Designers generally regard synthesis as a process of moving from higher levels of abstraction to lower levels. But the emergence of higher-level design flows has triggered a need for high-level models.
Sometimes designers need to use an existing RTL IP block, but they want to use it in a high-level verification flow, which requires untimed, or minimally timed, SystemC models. Without such models, the legacy RTL code would slow the mixed-mode simulation.
Then there's the designer who, after some number of RTL simulations, decides to tweak a block of RTL code to achieve some performance goal or meet a constraint. Here, even if a high-level model of the original block existed, there's now a need for a new high-level model for use in the verification flow that reflects the change in functionality, however subtle. A couple of answers to this dilemma already exist in today's market.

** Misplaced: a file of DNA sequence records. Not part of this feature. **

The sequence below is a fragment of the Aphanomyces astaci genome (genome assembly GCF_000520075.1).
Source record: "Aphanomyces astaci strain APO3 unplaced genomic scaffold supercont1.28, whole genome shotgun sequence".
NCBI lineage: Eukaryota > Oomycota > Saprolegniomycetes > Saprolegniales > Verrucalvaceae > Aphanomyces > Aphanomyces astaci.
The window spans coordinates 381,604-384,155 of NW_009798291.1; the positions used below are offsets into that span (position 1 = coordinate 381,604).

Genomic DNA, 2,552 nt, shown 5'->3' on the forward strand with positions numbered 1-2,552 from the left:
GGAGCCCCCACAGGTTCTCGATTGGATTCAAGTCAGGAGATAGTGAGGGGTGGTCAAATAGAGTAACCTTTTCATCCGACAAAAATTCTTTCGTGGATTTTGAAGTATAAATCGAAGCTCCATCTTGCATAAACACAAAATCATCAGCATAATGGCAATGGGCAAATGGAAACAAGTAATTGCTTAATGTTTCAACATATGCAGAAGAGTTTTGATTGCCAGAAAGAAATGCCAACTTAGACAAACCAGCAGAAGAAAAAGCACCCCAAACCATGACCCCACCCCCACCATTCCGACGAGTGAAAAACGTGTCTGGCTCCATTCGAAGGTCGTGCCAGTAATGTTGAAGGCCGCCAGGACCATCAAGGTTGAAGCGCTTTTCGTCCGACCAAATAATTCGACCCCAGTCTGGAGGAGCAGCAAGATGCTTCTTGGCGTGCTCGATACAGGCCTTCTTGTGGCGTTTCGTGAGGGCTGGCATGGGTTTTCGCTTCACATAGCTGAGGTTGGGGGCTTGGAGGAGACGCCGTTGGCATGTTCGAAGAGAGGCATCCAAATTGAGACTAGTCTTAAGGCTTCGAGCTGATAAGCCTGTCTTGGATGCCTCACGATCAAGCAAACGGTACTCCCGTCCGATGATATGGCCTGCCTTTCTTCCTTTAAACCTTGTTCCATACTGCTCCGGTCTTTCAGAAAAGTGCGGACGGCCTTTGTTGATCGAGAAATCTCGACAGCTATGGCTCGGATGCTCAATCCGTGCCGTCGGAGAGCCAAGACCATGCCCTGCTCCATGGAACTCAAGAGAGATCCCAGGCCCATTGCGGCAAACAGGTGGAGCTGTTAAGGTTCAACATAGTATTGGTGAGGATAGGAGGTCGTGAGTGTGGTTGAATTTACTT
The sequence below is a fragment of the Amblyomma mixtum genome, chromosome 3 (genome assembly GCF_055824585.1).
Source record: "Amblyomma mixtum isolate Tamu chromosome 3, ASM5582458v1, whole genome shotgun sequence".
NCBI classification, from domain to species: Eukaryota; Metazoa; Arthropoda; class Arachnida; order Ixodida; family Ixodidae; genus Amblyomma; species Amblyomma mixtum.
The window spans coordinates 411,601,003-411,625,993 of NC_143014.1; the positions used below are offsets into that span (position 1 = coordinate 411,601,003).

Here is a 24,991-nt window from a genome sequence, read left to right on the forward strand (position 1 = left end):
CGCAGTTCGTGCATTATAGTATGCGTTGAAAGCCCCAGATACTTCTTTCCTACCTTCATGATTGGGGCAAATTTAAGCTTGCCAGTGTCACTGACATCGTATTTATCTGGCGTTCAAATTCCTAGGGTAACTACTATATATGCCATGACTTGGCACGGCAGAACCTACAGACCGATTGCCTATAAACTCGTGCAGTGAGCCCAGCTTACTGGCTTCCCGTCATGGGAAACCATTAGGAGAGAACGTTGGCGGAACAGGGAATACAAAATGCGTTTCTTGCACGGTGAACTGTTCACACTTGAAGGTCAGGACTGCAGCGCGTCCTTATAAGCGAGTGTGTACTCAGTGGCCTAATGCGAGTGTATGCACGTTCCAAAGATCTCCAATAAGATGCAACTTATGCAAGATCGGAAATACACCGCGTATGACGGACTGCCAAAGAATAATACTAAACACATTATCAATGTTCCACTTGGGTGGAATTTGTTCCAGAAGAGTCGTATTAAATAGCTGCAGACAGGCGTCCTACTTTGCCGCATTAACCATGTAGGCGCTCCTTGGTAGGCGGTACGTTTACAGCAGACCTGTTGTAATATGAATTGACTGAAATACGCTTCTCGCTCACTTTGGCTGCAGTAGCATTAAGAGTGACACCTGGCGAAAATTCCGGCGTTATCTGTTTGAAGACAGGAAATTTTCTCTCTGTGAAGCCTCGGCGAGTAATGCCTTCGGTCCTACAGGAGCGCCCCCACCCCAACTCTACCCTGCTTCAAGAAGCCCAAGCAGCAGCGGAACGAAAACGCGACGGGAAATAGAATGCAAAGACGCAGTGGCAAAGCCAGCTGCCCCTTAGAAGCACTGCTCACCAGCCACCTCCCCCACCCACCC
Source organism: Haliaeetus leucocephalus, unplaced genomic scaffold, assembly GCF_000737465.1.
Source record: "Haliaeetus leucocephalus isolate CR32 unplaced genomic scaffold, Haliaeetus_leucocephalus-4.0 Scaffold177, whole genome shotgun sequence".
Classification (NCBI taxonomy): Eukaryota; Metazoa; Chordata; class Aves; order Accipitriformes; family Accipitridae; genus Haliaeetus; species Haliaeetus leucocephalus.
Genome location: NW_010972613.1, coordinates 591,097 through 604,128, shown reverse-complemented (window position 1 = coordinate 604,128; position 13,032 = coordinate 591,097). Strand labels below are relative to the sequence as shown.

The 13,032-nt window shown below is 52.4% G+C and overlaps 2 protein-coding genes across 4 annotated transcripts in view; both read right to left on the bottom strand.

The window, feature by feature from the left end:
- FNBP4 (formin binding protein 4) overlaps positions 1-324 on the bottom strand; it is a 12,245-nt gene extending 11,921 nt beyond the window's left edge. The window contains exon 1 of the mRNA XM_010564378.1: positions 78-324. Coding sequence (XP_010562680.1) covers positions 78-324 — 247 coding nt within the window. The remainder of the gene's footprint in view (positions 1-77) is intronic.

First, Tenison EDA's tools enable designers to bring an RTL block back up to whatever level of abstraction they choose, whether it's an untimed high-speed model or cycle-accurate model. Tenison achieves a kind of "reverse synthesis" in a sense, transforming a lower-level design representation into a higher-level one. In the process, the higher-level models enable designers to capitalize on their ESL verification tools.
Another answer comes from Carbon Design Systems, whose Virtual Silicon Prototypes platform permits the combined validation of multiple abstraction levels. Under the hood is Carbon's RTL compilation technology; system building blocks including transactors, memories, and IP cores; and tight integration with SystemC and popular instruction-set simulators.
Either of these approaches can help designers who need to "back up" from RTL to higher levels of abstraction, particularly for verification purposes.